- You don’t have a system in place to help you remember important information
Either way, it erodes their confidence in you. Agents who are disorganized are constantly sending the message that they don’t have their sh*t together. And no one wants to entrust something as huge as the purchase or sale of their home to someone like that:
- Someone who could forget to make a critically-important phone call
- Someone who’s “too busy” to keep their clients in the loop about new developments
- Someone who could forget to bring important paperwork to an appointment
Decide to be someone who keeps their life and their workspace organized, for your own sake as well as that of your clients.
Another part of being organized is tracking and measuring your progress and storing that information in software or a spreadsheet, so you’re aware of specific performance metrics and how they’re changing from month to month and year to year.
Because, as Tom Toole knows, you can’t improve what you don’t measure.
Finally, every real estate agent should prioritize building their marketing skills. It doesn’t mean you have to know everything about every kind of marketing—or to spend all your time developing and fine-tuning your marketing strategies and materials.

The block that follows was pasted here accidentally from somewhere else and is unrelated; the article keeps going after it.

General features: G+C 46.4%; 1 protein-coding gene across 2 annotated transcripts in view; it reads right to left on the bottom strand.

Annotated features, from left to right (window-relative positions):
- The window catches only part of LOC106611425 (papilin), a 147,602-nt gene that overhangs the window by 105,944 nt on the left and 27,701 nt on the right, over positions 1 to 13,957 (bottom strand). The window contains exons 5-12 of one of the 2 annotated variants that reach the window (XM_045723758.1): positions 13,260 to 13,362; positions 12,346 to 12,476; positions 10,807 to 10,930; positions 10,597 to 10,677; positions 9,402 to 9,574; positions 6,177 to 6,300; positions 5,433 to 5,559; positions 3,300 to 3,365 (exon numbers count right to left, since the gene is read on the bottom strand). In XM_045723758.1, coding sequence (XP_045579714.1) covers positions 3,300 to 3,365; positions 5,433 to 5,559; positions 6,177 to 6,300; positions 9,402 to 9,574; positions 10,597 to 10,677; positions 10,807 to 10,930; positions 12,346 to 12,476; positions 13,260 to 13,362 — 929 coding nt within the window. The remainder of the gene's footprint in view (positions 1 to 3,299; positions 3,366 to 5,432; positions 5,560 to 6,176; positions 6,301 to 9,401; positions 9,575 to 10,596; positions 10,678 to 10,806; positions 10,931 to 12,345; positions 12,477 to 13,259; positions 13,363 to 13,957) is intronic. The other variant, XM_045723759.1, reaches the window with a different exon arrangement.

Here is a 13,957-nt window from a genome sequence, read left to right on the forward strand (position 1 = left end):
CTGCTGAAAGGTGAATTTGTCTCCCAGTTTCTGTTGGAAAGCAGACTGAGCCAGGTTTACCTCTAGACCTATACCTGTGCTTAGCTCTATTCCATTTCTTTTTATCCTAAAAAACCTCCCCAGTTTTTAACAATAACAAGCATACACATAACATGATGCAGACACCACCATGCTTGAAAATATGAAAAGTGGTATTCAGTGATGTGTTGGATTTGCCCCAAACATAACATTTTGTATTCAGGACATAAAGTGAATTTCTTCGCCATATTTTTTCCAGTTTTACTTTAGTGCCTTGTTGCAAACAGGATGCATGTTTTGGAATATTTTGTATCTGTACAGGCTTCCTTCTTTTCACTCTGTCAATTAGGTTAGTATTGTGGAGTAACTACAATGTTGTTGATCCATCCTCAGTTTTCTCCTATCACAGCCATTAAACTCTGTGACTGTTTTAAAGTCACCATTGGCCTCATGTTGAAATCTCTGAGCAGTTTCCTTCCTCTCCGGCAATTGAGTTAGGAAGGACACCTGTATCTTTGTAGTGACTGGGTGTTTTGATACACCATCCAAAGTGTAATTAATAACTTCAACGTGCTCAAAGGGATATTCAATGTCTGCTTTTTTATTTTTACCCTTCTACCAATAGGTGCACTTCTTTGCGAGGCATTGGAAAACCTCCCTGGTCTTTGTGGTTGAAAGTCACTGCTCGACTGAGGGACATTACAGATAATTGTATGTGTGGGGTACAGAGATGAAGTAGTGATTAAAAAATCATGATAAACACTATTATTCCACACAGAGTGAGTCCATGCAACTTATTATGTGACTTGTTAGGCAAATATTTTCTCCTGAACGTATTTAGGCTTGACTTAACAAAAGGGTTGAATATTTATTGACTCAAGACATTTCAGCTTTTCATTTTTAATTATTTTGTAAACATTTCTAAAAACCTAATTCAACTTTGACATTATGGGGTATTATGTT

You do need to know marketing strategy. But most of the work that goes into implementing that strategy is best delegated to someone else on your team, like a marketing manager.
That said, some of the marketing content will be yours to create—like videos of you breaking down a new market development, explaining a recent headline (with a green screen video), or narrating a video tour of your client’s property (or someone else’s).
Once the video is created, you can leave it to your social media manager or marketing specialist to post it on all the platforms, respond to some of the comments, and keep your channels populated with high-value clips and other content.
Here’s an example of a green screen video using a news headline from Gila Goodman:
Which skill will you work on this month?
While all of the above skills need daily reinforcement, some might require more of your attention right now than others. Identify those areas and decide what you’ll do today, this week, and this month to improve at least one of those skills.
And keep track of your progress. If a client asks you to clearly explain what’s going on in the market, and you blow them away with your knowledge—and, more importantly, help them understand and articulate what you’ve just taught them—that’s something to celebrate.
Keep learning and working on these skills. But don’t neglect soft skills like patience, curiosity, and empathy, all of which are critical to relationship-building.
And ultimately, that’s what your career depends on.